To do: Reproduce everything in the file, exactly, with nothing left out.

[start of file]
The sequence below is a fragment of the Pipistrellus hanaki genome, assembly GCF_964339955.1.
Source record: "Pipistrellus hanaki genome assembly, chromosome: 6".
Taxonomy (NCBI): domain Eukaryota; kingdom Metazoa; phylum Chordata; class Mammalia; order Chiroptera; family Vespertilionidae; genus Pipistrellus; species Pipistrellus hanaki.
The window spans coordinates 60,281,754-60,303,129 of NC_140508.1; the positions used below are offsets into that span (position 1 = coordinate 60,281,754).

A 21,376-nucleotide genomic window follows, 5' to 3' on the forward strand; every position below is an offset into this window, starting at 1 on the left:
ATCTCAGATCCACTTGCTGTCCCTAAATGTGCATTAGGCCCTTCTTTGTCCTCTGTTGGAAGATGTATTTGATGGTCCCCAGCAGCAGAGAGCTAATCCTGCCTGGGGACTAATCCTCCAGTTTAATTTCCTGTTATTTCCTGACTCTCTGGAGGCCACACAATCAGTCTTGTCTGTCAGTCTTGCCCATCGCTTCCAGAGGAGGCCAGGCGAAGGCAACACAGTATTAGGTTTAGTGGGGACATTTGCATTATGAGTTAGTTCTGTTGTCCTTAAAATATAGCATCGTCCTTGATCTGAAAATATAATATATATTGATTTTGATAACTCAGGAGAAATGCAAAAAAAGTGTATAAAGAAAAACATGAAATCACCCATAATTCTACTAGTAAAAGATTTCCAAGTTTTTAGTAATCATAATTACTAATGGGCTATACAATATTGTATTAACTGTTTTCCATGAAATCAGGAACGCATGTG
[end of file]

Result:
The sequence below is a fragment of the Pipistrellus hanaki genome, assembly GCF_964339955.1.
Source record: "Pipistrellus hanaki genome assembly, chromosome: 6".
Taxonomy (NCBI): domain Eukaryota; kingdom Metazoa; phylum Chordata; class Mammalia; order Chiroptera; family Vespertilionidae; genus Pipistrellus; species Pipistrellus hanaki.
The window spans coordinates 60,281,754-60,303,129 of NC_140508.1; the positions used below are offsets into that span (position 1 = coordinate 60,281,754).

A 21,376-nucleotide genomic window follows, 5' to 3' on the forward strand; every position below is an offset into this window, starting at 1 on the left:
ATCTCAGATCCACTTGCTGTCCCTAAATGTGCATTAGGCCCTTCTTTGTCCTCTGTTGGAAGATGTATTTGATGGTCCCCAGCAGCAGAGAGCTAATCCTGCCTGGGGACTAATCCTCCAGTTTAATTTCCTGTTATTTCCTGACTCTCTGGAGGCCACACAATCAGTCTTGTCTGTCAGTCTTGCCCATCGCTTCCAGAGGAGGCCAGGCGAAGGCAACACAGTATTAGGTTTAGTGGGGACATTTGCATTATGAGTTAGTTCTGTTGTCCTTAAAATATAGCATCGTCCTTGATCTGAAAATATAATATATATTGATTTTGATAACTCAGGAGAAATGCAAAAAAAGTGTATAAAGAAAAACATGAAATCACCCATAATTCTACTAGTAAAAGATTTCCAAGTTTTTAGTAATCATAATTACTAATGGGCTATACAATATTGTATTAACTGTTTTCCATGAAATCAGGAACGCATGTG